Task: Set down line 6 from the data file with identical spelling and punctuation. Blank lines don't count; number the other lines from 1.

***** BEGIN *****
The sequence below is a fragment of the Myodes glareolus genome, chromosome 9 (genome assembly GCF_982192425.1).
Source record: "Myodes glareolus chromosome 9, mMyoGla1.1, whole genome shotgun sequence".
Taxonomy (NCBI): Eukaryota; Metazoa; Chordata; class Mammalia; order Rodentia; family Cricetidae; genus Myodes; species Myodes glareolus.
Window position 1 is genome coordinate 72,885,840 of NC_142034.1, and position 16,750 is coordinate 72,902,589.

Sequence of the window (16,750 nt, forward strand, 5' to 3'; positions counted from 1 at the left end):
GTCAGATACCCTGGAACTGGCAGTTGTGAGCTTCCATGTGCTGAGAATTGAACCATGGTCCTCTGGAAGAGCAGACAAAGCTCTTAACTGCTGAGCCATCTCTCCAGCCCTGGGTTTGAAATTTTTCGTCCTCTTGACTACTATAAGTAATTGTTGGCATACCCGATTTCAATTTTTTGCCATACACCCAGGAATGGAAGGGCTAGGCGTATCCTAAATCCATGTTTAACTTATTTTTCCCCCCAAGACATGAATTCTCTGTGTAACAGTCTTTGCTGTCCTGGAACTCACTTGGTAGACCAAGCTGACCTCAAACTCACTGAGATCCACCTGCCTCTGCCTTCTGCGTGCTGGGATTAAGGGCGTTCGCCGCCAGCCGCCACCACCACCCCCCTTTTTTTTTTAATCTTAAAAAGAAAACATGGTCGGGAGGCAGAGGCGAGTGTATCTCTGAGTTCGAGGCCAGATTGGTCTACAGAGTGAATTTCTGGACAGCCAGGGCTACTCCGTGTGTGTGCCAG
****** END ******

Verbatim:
GTCAGATACCCTGGAACTGGCAGTTGTGAGCTTCCATGTGCTGAGAATTGAACCATGGTCCTCTGGAAGAGCAGACAAAGCTCTTAACTGCTGAGCCATCTCTCCAGCCCTGGGTTTGAAATTTTTCGTCCTCTTGACTACTATAAGTAATTGTTGGCATACCCGATTTCAATTTTTTGCCATACACCCAGGAATGGAAGGGCTAGGCGTATCCTAAATCCATGTTTAACTTATTTTTCCCCCCAAGACATGAATTCTCTGTGTAACAGTCTTTGCTGTCCTGGAACTCACTTGGTAGACCAAGCTGACCTCAAACTCACTGAGATCCACCTGCCTCTGCCTTCTGCGTGCTGGGATTAAGGGCGTTCGCCGCCAGCCGCCACCACCACCCCCCTTTTTTTTTTAATCTTAAAAAGAAAACATGGTCGGGAGGCAGAGGCGAGTGTATCTCTGAGTTCGAGGCCAGATTGGTCTACAGAGTGAATTTCTGGACAGCCAGGGCTACTCCGTGTGTGTGCCAG